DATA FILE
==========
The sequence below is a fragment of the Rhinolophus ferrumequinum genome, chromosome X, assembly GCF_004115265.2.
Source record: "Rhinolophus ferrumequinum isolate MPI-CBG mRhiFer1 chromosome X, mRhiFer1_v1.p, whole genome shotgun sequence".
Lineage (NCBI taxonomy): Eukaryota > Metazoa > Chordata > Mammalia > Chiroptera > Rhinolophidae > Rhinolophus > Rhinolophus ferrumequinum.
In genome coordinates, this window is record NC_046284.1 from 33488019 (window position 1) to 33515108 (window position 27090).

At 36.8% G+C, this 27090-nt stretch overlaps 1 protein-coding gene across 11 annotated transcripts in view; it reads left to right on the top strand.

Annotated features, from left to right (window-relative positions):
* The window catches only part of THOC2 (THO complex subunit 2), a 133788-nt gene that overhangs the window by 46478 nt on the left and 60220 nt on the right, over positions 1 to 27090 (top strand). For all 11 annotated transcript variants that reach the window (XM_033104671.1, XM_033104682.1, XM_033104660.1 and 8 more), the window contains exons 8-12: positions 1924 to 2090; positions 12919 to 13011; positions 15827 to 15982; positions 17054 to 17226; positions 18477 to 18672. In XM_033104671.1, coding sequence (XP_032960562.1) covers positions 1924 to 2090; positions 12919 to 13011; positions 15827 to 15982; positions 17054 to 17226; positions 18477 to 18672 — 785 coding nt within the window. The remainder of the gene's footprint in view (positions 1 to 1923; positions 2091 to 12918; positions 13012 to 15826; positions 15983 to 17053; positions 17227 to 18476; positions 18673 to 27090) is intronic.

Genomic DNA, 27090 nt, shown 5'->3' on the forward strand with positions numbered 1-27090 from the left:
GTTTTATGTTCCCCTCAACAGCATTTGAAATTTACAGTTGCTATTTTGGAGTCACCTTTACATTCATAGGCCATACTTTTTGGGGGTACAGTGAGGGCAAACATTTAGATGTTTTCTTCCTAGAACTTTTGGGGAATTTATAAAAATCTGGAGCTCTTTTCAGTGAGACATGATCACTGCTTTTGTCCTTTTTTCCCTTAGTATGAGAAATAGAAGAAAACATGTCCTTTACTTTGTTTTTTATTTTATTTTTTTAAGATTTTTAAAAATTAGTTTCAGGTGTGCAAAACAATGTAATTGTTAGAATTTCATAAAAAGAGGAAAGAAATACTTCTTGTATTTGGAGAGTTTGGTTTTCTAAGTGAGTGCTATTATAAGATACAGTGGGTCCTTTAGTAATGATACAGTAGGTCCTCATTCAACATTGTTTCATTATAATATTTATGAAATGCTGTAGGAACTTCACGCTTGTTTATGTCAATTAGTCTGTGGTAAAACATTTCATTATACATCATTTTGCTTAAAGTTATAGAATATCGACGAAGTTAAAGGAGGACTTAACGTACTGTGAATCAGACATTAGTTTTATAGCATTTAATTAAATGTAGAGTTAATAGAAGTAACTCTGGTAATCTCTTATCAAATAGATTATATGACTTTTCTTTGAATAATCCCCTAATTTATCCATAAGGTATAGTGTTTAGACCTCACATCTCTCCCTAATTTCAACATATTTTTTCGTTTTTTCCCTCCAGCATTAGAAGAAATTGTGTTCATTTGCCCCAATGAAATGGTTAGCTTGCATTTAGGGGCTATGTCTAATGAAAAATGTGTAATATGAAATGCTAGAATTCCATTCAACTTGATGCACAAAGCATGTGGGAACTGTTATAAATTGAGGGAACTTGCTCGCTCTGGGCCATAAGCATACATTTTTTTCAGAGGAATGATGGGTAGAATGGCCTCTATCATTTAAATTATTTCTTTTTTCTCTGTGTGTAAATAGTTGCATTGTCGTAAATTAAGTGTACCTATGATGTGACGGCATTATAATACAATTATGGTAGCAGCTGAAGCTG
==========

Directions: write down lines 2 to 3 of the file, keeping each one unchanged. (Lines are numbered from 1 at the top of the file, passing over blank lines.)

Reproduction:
Source record: "Rhinolophus ferrumequinum isolate MPI-CBG mRhiFer1 chromosome X, mRhiFer1_v1.p, whole genome shotgun sequence".
Lineage (NCBI taxonomy): Eukaryota > Metazoa > Chordata > Mammalia > Chiroptera > Rhinolophidae > Rhinolophus > Rhinolophus ferrumequinum.